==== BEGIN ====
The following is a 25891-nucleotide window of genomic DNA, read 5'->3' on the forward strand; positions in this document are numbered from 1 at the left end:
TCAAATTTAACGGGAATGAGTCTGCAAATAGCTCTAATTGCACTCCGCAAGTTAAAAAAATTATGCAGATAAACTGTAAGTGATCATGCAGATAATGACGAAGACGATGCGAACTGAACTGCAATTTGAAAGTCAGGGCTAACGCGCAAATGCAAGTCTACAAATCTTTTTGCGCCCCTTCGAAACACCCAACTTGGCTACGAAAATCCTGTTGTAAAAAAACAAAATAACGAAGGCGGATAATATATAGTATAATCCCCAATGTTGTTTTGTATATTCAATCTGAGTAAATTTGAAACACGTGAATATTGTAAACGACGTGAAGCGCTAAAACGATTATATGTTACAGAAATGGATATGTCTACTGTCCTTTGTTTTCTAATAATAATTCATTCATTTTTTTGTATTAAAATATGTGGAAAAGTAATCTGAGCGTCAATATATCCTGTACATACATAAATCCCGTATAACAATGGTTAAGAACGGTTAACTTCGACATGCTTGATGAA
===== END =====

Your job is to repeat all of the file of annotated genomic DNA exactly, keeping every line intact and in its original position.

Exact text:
The following is a 25891-nucleotide window of genomic DNA, read 5'->3' on the forward strand; positions in this document are numbered from 1 at the left end:
TCAAATTTAACGGGAATGAGTCTGCAAATAGCTCTAATTGCACTCCGCAAGTTAAAAAAATTATGCAGATAAACTGTAAGTGATCATGCAGATAATGACGAAGACGATGCGAACTGAACTGCAATTTGAAAGTCAGGGCTAACGCGCAAATGCAAGTCTACAAATCTTTTTGCGCCCCTTCGAAACACCCAACTTGGCTACGAAAATCCTGTTGTAAAAAAACAAAATAACGAAGGCGGATAATATATAGTATAATCCCCAATGTTGTTTTGTATATTCAATCTGAGTAAATTTGAAACACGTGAATATTGTAAACGACGTGAAGCGCTAAAACGATTATATGTTACAGAAATGGATATGTCTACTGTCCTTTGTTTTCTAATAATAATTCATTCATTTTTTTGTATTAAAATATGTGGAAAAGTAATCTGAGCGTCAATATATCCTGTACATACATAAATCCCGTATAACAATGGTTAAGAACGGTTAACTTCGACATGCTTGATGAA